The Galactic Center
The center of the Milky Way is the only galactic nucleus that can be observed at resolutions down to a few light hours or even minutes. The Galactic center offers thus unique insights into the nuclear stellar cluster and the immediate surroundings of a supermassive black hole. It also allow us to study the conditions for star formation in an extreme environment.
The central supermassive black hole, Sgr A*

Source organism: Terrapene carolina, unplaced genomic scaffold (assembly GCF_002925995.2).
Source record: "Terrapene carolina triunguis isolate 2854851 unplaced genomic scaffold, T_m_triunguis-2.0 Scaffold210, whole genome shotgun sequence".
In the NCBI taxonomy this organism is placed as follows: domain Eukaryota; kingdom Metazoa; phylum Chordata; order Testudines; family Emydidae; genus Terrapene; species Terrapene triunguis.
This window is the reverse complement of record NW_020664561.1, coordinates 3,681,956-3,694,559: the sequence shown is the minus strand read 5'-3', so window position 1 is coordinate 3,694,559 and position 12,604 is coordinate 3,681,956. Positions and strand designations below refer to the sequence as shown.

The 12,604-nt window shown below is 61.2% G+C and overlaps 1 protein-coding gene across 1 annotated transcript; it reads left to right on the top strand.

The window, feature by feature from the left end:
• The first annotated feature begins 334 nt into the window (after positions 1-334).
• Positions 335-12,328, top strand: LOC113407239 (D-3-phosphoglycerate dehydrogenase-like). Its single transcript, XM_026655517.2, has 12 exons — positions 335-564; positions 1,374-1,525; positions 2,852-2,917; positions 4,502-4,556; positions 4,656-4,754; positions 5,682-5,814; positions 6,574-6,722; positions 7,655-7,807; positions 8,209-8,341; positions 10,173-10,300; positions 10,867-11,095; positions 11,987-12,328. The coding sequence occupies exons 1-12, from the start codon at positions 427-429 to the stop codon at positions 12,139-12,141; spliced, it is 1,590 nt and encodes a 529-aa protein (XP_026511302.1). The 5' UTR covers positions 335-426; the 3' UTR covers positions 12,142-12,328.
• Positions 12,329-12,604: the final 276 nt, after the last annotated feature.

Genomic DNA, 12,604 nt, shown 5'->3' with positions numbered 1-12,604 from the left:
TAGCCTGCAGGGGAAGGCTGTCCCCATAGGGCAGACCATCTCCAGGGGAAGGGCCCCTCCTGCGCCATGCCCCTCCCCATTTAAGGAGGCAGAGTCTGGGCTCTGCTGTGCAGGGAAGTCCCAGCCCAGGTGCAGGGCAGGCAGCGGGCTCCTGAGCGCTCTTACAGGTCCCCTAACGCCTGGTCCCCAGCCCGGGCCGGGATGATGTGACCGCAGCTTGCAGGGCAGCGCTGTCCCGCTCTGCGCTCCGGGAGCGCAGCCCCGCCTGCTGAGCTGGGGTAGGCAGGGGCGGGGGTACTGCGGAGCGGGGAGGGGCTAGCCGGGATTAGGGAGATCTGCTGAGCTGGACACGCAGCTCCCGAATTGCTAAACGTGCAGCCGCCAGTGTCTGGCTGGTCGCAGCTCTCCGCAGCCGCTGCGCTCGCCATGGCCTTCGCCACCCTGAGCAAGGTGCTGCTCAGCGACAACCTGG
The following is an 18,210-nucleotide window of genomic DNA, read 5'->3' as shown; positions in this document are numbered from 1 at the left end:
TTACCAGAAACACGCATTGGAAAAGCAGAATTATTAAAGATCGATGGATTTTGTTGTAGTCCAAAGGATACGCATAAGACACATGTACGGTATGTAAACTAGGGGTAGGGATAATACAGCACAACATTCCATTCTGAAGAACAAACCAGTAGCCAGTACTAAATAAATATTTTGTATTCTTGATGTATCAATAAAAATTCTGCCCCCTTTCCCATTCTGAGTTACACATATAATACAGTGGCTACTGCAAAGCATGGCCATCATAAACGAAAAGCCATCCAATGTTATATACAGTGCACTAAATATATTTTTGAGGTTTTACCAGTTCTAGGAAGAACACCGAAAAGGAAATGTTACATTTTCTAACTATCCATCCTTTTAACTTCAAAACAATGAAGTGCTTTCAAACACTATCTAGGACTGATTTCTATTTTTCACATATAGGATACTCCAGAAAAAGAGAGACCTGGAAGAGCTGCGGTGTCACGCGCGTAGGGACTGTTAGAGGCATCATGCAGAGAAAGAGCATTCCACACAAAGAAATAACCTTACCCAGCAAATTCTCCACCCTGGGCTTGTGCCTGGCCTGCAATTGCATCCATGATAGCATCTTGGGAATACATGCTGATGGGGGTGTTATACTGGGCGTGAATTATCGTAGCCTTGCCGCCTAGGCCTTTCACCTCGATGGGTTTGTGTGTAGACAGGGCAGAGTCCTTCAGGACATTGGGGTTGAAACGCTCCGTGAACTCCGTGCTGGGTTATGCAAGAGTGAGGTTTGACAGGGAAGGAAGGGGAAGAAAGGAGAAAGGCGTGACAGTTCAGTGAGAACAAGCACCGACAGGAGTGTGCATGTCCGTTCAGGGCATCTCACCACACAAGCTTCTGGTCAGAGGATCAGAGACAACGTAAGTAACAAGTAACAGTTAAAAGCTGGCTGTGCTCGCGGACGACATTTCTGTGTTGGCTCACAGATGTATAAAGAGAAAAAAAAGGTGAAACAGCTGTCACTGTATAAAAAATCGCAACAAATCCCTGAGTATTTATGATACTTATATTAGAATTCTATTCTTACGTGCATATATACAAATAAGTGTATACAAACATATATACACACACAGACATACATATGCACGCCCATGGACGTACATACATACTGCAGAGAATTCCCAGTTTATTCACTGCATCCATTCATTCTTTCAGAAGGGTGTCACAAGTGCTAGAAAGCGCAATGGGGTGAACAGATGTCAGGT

At the beginning of the 1970s, right at the heart of the Milky Way, the nonthermal radio point-source Sagittarius A* (Sgr A*) was discovered. Shortly after, the possibility was considered that Sgr A* is the manifestation of a supermassive black hole. The gas and stellar velocities increase toward the position of Sgr A* indicating the presence of a large compact mass. The evidences for a dark central massive object in the Galactic Center have been steadily growing over the past two decades from observations of the dynamics of gas and stars in its vicinity . Currently, with a determined mass of 4.15 million solar masses, and a maximum charge of 300 millon coulombs, SgrA* is the very best candidate for a supermassive black hole.